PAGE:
Music of Tuesday, 29 January 2013
Contemporary gospel musicians in Ghana are increasingly becoming worth writing home about, as some of them are producing songs that can compete on the international scene.
It is not as if gospel music in Ghana is a new thing, but industry players seem to be taking it to the next level, with the emergence of Minister Sonnie Badu of ‘Baba fame and the newest BBnZ sign-on, Cwesi Oteng of ‘God Dey Bless Me’ fame.
These two stand tall with their style of composition and language in which they communicate.
Singing in vernacular is good, but it can be comprehended by a limited few, while the larger majority only enjoy the melody.
It is therefore refreshing that Sonnie Badu and Cwesi Oteng have taken the task to do Ghanaian-breed gospel songs in English and do it professionally, just as Kirk Franklin or Cece would do.
It is not surprising that many people are quick to ask, ‘Oh who played that song’ and follow it up with another question, ‘Are you sure they are Ghanaians?’, anytime songs of these two gems are being played.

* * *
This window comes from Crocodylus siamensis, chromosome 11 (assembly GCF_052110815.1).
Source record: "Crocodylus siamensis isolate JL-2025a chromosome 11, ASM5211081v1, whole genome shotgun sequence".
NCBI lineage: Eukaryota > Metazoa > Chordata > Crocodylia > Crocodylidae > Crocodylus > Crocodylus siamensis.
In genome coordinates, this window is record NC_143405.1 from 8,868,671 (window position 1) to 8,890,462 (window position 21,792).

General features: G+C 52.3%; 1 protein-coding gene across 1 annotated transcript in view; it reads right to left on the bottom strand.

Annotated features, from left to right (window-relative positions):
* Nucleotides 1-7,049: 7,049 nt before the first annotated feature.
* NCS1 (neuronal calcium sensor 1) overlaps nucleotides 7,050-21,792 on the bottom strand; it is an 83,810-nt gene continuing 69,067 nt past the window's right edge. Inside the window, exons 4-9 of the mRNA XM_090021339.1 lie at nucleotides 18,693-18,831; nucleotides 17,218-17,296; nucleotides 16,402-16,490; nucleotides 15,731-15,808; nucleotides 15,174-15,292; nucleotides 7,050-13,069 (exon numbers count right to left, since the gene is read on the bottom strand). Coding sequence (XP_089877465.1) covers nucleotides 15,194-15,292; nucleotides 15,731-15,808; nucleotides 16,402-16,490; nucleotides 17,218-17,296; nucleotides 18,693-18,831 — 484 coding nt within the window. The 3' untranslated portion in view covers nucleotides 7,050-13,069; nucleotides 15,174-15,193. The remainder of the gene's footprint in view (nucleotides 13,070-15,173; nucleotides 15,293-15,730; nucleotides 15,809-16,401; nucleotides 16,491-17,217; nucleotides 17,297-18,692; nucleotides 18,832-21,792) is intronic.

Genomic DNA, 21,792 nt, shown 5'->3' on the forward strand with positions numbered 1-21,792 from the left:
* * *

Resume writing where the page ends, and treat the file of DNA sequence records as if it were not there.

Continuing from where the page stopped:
That is not to say the likes of Kweku Gyasi, Christiana Love, Kofi Sarpong, Ernest Opoku, Cecelia Marfo and the several other gospel singers are not doing marvelously well; but one need not be a music producer or talent hunter to notice something unique about Sonnie Badu and Cwesi Oteng.
Aside their composition, language, contents and technical accuracy, their music videos are worth airing on intentional networks.
They are not the characteristic Ghanaian gospel music where singers stand beside rivers, rocks, or ornamental trees to face some poor quality underpaid music video director.
Patrons at the recently held Sonnie Badu ‘Let Peace Rain’ concert went home with a happy heart that at long last, a Ghanaian gospel singer that can compete on the internationals scene has popped up.
It was not for nothing that Cwesi Oteng emerged as winner of the Best Gospel Video at the 2012 MTN 4Syte Music Video Awards.
The gospel maestro, whose mega hit track ‘God Dey Bless Me’ is currently the talk of town, told NEWS-ONE that he was in the gospel music fraternity both by choice and by calling and that he would contribute his quota in taking Ghanaian gospel music to a higher level.